In Attorney General v Guardian Newspapers Ltd (No. 2)  it was found by Lord Goff that where individuals took confidential information which was not necessarily the subject of express or impliedly confidentiality, an action in breach of confidence could be founded. A duty of confidence would arise when confidential information comes into of someone who either knew the information was confidential or had agreed that it would remain confidential and in all the circumstances of the case the courts should preclude disclosure of that information.  This early approach by the courts represented a gradual move towards protecting information and its misuse. This paper will focus on how the courts moved within breach of confidence to protect the misuse of private information. The paper will be composed of three sections which will deal specifically with the approach of the courts in breach of confidence. It will then progress to deal with the more modern approaches employed by the courts within the last ten years towards protecting private information with a focus on the change from a commercial focus to a more human rights centred framework. The final section of the paper will draw together the previous sections in examining the substantial development of the old law of breach of confidence into a tort of misusing private information.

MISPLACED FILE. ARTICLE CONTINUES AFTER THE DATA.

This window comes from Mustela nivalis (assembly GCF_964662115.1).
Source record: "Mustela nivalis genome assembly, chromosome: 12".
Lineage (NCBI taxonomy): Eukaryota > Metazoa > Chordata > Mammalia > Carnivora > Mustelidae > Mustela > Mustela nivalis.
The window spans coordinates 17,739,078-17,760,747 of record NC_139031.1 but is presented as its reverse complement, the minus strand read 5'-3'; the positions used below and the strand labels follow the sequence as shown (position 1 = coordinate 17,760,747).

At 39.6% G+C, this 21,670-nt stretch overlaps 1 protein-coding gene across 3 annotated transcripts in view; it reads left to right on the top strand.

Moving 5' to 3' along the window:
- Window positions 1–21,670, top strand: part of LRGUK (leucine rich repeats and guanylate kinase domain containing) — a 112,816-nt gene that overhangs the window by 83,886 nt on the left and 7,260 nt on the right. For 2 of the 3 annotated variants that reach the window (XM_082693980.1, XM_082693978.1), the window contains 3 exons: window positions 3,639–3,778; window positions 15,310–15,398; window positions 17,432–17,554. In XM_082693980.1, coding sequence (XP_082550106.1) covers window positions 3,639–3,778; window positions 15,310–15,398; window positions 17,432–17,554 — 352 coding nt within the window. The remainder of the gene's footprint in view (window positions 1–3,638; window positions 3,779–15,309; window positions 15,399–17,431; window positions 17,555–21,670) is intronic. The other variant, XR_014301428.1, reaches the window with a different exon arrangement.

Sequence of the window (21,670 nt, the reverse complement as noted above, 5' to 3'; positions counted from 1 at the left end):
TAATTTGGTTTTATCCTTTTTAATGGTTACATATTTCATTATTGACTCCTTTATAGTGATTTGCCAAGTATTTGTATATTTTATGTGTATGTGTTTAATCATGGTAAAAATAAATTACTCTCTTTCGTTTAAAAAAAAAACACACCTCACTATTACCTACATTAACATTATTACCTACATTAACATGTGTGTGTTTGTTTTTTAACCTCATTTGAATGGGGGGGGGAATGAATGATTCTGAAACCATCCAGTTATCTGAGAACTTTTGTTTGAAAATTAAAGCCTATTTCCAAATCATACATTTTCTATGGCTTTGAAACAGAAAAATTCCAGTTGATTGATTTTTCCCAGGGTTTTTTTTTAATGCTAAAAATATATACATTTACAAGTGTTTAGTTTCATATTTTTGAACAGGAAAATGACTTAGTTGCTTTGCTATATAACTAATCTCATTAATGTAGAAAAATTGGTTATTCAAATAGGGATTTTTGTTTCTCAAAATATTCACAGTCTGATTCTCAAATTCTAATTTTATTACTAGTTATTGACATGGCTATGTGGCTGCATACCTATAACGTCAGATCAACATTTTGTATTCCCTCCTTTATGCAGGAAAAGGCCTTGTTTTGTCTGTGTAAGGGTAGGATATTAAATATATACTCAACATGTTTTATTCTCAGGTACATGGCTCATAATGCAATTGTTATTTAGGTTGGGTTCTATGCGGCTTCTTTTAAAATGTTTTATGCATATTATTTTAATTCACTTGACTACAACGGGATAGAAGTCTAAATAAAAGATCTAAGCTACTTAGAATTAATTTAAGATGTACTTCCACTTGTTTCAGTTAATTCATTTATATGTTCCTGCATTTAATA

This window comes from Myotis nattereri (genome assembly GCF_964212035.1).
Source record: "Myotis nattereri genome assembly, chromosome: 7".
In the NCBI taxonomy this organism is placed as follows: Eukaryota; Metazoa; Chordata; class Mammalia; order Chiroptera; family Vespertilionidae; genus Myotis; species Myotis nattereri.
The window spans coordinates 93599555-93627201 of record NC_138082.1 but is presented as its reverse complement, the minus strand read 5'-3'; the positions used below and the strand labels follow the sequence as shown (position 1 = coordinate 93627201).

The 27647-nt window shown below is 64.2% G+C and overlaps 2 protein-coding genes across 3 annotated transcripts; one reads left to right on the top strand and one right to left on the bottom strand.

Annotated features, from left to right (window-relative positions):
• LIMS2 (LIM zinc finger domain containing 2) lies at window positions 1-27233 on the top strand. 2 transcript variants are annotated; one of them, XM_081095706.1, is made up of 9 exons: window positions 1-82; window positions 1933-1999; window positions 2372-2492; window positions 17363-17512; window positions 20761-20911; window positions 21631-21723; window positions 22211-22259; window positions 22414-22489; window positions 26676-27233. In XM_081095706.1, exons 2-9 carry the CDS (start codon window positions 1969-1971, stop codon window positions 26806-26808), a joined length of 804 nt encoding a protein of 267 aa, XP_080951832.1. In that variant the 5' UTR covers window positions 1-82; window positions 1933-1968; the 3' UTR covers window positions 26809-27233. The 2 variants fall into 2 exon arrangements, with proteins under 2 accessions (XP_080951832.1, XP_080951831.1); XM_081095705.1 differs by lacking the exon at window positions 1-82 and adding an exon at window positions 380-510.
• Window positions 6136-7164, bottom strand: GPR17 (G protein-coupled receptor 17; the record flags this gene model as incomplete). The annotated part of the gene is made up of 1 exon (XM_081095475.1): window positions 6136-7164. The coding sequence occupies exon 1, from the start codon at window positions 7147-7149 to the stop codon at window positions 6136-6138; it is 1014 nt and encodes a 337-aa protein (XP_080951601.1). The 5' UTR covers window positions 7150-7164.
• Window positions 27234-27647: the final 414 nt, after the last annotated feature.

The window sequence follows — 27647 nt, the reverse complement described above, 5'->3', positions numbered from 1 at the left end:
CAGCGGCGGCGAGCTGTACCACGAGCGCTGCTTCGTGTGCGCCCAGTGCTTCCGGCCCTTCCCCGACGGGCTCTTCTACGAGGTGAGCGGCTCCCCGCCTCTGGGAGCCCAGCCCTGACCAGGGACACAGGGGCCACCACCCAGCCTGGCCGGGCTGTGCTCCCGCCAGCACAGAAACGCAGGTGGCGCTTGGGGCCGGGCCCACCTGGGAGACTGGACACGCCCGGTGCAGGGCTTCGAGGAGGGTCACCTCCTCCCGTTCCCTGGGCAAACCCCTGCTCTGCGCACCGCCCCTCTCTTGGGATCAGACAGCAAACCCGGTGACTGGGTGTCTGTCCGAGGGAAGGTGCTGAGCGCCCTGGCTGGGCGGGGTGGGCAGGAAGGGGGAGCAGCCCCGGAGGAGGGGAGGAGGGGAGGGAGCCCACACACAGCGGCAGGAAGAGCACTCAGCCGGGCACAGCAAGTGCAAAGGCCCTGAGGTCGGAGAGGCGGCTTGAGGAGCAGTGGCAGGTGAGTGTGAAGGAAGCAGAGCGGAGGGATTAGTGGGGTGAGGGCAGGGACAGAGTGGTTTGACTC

The paper shall consider that whilst the UK does not have a specific tort designed to protect privacy, the law over the past decade has moved towards protecting particular aspects of privacy and in specific the misuse of private information. The bigger question posed by considering whether there is a tort of the misuse of information is that the UK civil law lacks protection for privacy generally. The approach in the UK has been to protect specific aspects of privacy focusing almost exclusively on the misuse of private information. The discussion of the case law will show that four main types of cases are engaged within breach of confidence: (1) personal confidences, (2) trade secrets,  (3) artistic and literacy confidences  and (4) state secrets. 
2.0 Breach of Confidence – the early approaches of the courts: